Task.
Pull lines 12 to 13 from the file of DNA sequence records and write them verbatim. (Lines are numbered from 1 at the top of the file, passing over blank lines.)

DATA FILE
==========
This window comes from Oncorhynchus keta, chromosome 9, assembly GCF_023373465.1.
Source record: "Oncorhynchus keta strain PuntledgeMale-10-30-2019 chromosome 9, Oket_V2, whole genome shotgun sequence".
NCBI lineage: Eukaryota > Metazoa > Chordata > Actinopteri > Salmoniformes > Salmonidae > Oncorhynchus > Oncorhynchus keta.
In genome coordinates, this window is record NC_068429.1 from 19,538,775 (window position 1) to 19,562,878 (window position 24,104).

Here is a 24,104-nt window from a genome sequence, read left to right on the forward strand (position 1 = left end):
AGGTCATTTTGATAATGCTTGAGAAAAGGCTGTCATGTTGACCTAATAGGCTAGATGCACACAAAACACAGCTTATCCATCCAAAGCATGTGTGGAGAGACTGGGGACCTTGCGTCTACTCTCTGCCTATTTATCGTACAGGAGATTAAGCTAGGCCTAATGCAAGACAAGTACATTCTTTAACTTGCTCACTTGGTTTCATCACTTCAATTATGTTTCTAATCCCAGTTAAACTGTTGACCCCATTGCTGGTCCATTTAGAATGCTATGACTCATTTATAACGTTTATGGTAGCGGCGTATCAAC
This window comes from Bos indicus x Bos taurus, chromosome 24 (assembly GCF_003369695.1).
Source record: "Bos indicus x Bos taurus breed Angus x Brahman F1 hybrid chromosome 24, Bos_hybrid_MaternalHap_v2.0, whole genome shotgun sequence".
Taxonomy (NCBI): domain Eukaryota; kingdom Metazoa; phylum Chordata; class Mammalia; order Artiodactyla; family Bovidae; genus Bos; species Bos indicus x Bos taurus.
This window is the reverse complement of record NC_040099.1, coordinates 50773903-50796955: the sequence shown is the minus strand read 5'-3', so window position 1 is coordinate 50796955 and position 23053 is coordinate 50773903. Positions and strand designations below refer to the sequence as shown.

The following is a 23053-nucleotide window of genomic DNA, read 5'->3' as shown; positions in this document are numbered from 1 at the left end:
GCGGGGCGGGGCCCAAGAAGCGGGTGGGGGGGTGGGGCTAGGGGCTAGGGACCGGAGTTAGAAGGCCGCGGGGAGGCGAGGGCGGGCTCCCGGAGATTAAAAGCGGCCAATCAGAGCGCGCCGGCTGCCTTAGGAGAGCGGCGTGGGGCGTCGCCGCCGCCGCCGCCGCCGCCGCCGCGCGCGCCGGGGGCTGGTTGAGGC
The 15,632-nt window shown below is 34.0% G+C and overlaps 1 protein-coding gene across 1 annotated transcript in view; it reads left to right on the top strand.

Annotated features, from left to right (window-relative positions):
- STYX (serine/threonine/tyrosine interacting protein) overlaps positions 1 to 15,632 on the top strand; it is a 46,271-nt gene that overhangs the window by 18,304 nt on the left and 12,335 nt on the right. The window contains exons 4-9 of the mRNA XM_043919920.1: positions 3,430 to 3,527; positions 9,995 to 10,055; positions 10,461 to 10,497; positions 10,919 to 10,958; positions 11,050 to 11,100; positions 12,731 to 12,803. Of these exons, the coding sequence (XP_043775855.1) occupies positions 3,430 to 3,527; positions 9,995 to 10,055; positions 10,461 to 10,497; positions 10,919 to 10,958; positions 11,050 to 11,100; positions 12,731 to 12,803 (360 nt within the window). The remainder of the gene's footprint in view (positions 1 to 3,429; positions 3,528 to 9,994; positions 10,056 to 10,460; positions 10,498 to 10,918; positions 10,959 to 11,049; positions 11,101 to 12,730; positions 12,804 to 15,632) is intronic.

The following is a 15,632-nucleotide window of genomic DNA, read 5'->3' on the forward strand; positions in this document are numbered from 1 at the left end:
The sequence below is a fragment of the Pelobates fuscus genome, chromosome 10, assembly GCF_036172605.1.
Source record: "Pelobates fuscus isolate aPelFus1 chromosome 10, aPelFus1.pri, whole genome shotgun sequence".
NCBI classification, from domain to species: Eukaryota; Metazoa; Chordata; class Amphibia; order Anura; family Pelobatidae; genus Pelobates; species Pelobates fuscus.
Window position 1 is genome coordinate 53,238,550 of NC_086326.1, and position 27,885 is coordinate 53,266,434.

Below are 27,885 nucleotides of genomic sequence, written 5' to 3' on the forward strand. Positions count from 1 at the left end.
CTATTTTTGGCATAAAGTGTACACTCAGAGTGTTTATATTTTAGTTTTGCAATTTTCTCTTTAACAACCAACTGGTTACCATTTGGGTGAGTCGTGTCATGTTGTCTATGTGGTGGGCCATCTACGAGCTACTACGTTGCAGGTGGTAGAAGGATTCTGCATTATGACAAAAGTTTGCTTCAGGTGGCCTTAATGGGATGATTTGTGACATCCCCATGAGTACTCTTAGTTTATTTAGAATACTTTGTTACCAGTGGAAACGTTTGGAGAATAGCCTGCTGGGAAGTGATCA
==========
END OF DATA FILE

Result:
GCGGGGCGGGGCCCAAGAAGCGGGTGGGGGGGTGGGGCTAGGGGCTAGGGACCGGAGTTAGAAGGCCGCGGGGAGGCGAGGGCGGGCTCCCGGAGATTAAAAGCGGCCAATCAGAGCGCGCCGGCTGCCTTAGGAGAGCGGCGTGGGGCGTCGCCGCCGCCGCCGCCGCCGCCGCCGCGCGCGCCGGGGGCTGGTTGAGGC
The 15,632-nt window shown below is 34.0% G+C and overlaps 1 protein-coding gene across 1 annotated transcript in view; it reads left to right on the top strand.